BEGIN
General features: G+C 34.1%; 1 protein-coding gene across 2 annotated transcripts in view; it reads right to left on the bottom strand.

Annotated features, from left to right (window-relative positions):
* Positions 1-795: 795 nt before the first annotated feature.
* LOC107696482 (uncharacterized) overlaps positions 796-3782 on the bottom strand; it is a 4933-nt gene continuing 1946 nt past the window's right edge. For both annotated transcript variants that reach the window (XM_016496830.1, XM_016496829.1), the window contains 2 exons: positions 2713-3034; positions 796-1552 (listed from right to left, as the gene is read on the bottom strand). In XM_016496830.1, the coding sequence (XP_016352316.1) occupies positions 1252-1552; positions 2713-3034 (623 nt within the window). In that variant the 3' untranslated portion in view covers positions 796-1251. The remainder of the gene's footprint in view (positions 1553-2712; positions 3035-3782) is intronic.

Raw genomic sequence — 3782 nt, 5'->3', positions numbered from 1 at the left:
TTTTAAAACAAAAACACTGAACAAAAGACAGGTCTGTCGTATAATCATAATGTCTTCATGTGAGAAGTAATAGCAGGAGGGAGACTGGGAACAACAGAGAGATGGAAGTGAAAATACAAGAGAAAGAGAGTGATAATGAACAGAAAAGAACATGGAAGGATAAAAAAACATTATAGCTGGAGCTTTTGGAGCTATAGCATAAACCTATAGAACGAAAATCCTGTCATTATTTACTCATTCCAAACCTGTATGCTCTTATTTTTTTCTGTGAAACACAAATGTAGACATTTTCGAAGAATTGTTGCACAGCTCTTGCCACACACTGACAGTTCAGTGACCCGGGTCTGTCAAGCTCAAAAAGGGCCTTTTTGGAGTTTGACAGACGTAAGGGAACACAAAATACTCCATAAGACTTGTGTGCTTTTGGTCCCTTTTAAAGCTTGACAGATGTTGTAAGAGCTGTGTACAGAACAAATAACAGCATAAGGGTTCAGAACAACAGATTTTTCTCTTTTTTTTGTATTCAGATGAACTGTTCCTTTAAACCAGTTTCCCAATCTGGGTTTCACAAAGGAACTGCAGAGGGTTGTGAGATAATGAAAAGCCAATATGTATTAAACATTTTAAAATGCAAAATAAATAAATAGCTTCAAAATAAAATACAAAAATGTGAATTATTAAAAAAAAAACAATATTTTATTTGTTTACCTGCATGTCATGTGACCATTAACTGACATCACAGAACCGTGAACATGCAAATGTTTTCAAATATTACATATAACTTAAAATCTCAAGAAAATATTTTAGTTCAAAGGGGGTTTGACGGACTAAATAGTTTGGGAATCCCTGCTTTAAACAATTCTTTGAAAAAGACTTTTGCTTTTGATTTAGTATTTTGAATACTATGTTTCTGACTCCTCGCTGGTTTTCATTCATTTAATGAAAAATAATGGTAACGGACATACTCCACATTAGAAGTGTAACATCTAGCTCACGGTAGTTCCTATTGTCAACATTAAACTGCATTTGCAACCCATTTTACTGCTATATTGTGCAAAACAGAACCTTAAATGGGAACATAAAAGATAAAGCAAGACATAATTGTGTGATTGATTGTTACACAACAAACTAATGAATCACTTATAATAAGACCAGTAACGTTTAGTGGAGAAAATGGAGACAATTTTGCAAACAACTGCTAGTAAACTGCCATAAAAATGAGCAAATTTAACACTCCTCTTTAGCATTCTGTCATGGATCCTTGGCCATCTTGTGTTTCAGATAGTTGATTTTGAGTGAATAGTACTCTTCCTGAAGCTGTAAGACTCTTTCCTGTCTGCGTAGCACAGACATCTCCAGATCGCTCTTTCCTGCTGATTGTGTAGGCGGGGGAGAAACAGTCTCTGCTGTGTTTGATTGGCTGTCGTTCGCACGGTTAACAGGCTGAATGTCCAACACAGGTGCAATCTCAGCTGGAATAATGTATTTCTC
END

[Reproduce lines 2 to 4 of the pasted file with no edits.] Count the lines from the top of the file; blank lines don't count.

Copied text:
Annotated features, from left to right (window-relative positions):
* Positions 1-795: 795 nt before the first annotated feature.
* LOC107696482 (uncharacterized) overlaps positions 796-3782 on the bottom strand; it is a 4933-nt gene continuing 1946 nt past the window's right edge. For both annotated transcript variants that reach the window (XM_016496830.1, XM_016496829.1), the window contains 2 exons: positions 2713-3034; positions 796-1552 (listed from right to left, as the gene is read on the bottom strand). In XM_016496830.1, the coding sequence (XP_016352316.1) occupies positions 1252-1552; positions 2713-3034 (623 nt within the window). In that variant the 3' untranslated portion in view covers positions 796-1251. The remainder of the gene's footprint in view (positions 1553-2712; positions 3035-3782) is intronic.